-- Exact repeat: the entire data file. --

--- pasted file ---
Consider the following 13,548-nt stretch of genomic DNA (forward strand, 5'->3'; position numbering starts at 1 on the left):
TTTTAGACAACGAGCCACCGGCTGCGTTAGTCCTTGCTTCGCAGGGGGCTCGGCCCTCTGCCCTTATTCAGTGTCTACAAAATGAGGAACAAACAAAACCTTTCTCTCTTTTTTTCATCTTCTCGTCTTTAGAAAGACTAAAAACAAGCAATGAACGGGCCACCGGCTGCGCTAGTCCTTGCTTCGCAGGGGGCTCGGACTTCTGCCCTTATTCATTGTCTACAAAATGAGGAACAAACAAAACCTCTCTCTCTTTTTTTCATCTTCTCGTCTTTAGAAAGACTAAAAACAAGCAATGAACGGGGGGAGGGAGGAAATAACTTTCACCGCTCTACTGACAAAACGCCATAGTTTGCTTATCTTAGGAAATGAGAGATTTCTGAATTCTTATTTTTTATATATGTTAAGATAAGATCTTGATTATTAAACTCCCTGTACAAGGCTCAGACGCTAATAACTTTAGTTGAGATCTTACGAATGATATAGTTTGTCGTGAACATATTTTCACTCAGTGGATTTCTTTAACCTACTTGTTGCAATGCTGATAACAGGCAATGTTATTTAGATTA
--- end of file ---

Consider the following 13,548-nt stretch of genomic DNA (forward strand, 5'->3'; position numbering starts at 1 on the left):
TTTTAGACAACGAGCCACCGGCTGCGTTAGTCCTTGCTTCGCAGGGGGCTCGGCCCTCTGCCCTTATTCAGTGTCTACAAAATGAGGAACAAACAAAACCTTTCTCTCTTTTTTTCATCTTCTCGTCTTTAGAAAGACTAAAAACAAGCAATGAACGGGCCACCGGCTGCGCTAGTCCTTGCTTCGCAGGGGGCTCGGACTTCTGCCCTTATTCATTGTCTACAAAATGAGGAACAAACAAAACCTCTCTCTCTTTTTTTCATCTTCTCGTCTTTAGAAAGACTAAAAACAAGCAATGAACGGGGGGAGGGAGGAAATAACTTTCACCGCTCTACTGACAAAACGCCATAGTTTGCTTATCTTAGGAAATGAGAGATTTCTGAATTCTTATTTTTTATATATGTTAAGATAAGATCTTGATTATTAAACTCCCTGTACAAGGCTCAGACGCTAATAACTTTAGTTGAGATCTTACGAATGATATAGTTTGTCGTGAACATATTTTCACTCAGTGGATTTCTTTAACCTACTTGTTGCAATGCTGATAACAGGCAATGTTATTTAGATTA